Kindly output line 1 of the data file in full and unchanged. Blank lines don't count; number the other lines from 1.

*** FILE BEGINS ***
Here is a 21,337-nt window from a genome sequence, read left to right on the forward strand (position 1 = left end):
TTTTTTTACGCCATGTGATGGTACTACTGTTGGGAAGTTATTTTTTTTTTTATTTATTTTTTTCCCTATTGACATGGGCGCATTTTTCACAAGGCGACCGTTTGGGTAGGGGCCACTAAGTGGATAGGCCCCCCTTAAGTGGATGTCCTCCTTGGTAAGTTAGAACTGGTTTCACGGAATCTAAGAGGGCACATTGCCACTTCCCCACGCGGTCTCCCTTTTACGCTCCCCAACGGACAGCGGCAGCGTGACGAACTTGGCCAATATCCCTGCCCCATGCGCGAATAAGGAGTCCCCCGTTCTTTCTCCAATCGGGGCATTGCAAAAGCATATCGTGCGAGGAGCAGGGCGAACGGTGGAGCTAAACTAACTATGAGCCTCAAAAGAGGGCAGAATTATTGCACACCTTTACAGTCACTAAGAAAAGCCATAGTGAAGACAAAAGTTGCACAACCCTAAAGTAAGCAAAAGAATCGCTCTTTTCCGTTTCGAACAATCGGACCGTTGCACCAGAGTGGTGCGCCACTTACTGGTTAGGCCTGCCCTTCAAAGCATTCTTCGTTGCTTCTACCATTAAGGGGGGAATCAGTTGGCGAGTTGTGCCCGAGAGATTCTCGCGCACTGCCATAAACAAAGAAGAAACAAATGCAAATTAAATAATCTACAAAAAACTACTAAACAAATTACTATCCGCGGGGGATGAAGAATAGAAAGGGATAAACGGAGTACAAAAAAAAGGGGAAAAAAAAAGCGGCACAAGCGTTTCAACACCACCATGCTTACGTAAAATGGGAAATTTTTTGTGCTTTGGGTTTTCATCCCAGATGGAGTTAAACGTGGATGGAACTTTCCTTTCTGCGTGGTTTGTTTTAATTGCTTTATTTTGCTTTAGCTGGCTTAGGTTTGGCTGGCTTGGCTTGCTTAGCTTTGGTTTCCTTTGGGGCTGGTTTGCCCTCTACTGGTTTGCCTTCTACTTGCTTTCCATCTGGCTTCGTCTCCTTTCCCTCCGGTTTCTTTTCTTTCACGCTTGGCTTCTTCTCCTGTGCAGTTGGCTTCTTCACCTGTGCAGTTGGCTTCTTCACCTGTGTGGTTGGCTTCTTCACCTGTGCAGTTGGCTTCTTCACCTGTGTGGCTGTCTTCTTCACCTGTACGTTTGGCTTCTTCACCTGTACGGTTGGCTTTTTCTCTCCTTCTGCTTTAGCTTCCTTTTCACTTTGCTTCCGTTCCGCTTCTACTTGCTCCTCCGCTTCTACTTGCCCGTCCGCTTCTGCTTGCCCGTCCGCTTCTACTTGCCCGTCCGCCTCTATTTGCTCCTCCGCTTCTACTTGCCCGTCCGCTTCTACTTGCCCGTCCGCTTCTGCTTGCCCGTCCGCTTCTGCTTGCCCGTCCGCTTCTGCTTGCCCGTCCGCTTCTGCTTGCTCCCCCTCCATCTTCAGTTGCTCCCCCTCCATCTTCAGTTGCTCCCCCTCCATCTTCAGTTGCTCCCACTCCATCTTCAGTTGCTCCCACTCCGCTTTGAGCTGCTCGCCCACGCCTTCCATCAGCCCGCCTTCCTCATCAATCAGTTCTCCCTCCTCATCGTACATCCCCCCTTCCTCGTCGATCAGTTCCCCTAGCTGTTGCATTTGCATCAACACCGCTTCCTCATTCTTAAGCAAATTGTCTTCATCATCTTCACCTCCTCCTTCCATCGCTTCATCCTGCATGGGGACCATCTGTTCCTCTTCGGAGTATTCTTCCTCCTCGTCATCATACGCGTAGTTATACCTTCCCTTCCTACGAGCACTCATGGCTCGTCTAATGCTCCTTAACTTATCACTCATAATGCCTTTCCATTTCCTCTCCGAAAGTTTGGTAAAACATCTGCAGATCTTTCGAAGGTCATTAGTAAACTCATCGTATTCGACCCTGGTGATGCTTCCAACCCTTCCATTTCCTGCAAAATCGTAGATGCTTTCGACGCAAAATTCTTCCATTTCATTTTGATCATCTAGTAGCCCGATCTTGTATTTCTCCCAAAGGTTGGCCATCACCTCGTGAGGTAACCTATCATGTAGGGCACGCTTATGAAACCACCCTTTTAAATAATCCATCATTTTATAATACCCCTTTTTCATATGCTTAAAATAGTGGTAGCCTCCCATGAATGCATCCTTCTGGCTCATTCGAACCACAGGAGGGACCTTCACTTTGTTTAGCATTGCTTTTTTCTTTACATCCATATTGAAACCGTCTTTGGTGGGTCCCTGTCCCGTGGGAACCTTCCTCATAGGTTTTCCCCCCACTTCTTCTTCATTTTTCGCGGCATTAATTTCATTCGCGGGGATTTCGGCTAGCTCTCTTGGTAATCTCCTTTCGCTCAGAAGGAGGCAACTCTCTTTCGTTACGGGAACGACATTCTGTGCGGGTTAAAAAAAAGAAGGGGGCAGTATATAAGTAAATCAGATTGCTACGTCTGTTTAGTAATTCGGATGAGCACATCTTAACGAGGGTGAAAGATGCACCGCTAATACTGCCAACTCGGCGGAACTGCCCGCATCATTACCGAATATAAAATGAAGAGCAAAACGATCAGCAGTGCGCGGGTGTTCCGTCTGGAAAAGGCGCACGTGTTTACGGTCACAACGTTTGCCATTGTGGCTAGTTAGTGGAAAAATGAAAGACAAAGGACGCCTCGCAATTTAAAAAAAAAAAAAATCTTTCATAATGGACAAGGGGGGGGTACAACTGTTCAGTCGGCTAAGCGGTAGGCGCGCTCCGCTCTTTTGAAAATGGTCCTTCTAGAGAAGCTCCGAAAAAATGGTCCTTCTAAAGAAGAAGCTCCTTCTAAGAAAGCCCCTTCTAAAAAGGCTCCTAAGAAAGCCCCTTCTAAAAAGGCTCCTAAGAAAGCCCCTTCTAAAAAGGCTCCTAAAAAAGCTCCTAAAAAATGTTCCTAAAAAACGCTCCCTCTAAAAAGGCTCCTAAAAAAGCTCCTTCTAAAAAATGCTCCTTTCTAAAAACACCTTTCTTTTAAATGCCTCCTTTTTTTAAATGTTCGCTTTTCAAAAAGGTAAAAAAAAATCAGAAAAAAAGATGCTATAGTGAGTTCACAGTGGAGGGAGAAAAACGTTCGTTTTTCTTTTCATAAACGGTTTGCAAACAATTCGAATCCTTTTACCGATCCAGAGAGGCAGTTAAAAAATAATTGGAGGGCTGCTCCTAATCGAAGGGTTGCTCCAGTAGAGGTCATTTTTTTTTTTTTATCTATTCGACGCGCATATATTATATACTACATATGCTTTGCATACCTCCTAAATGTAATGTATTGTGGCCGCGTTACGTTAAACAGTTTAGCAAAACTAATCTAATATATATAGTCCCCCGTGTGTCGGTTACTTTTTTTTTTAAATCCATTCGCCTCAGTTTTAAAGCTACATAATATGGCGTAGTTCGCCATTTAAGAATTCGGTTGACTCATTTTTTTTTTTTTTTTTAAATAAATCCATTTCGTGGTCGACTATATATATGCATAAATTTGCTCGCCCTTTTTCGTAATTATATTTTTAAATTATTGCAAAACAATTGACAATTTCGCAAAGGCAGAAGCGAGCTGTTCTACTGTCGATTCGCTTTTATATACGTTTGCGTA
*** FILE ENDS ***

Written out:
Here is a 21,337-nt window from a genome sequence, read left to right on the forward strand (position 1 = left end):